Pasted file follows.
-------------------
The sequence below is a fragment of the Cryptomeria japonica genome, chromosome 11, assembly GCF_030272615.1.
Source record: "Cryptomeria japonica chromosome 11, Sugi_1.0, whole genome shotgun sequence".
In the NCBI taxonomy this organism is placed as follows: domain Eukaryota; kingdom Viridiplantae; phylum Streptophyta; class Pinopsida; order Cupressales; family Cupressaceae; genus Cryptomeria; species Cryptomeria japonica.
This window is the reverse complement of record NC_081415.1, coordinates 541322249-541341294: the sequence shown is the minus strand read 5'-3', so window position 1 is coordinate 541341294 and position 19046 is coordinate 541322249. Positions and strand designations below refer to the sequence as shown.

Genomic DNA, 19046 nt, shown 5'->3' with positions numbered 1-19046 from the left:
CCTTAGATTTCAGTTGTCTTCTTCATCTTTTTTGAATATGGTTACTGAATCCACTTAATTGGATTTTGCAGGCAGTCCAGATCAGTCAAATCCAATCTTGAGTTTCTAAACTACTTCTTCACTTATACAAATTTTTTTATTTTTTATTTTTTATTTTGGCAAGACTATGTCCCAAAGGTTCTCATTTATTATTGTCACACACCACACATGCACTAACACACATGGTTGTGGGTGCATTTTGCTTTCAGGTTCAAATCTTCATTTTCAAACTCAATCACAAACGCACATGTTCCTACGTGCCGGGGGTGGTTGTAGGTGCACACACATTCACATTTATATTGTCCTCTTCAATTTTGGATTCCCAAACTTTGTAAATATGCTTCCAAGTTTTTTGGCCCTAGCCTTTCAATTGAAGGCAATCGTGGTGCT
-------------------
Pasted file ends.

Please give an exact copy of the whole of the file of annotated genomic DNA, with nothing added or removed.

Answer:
The sequence below is a fragment of the Cryptomeria japonica genome, chromosome 11, assembly GCF_030272615.1.
Source record: "Cryptomeria japonica chromosome 11, Sugi_1.0, whole genome shotgun sequence".
In the NCBI taxonomy this organism is placed as follows: domain Eukaryota; kingdom Viridiplantae; phylum Streptophyta; class Pinopsida; order Cupressales; family Cupressaceae; genus Cryptomeria; species Cryptomeria japonica.
This window is the reverse complement of record NC_081415.1, coordinates 541322249-541341294: the sequence shown is the minus strand read 5'-3', so window position 1 is coordinate 541341294 and position 19046 is coordinate 541322249. Positions and strand designations below refer to the sequence as shown.

Genomic DNA, 19046 nt, shown 5'->3' with positions numbered 1-19046 from the left:
CCTTAGATTTCAGTTGTCTTCTTCATCTTTTTTGAATATGGTTACTGAATCCACTTAATTGGATTTTGCAGGCAGTCCAGATCAGTCAAATCCAATCTTGAGTTTCTAAACTACTTCTTCACTTATACAAATTTTTTTATTTTTTATTTTTTATTTTGGCAAGACTATGTCCCAAAGGTTCTCATTTATTATTGTCACACACCACACATGCACTAACACACATGGTTGTGGGTGCATTTTGCTTTCAGGTTCAAATCTTCATTTTCAAACTCAATCACAAACGCACATGTTCCTACGTGCCGGGGGTGGTTGTAGGTGCACACACATTCACATTTATATTGTCCTCTTCAATTTTGGATTCCCAAACTTTGTAAATATGCTTCCAAGTTTTTTGGCCCTAGCCTTTCAATTGAAGGCAATCGTGGTGCT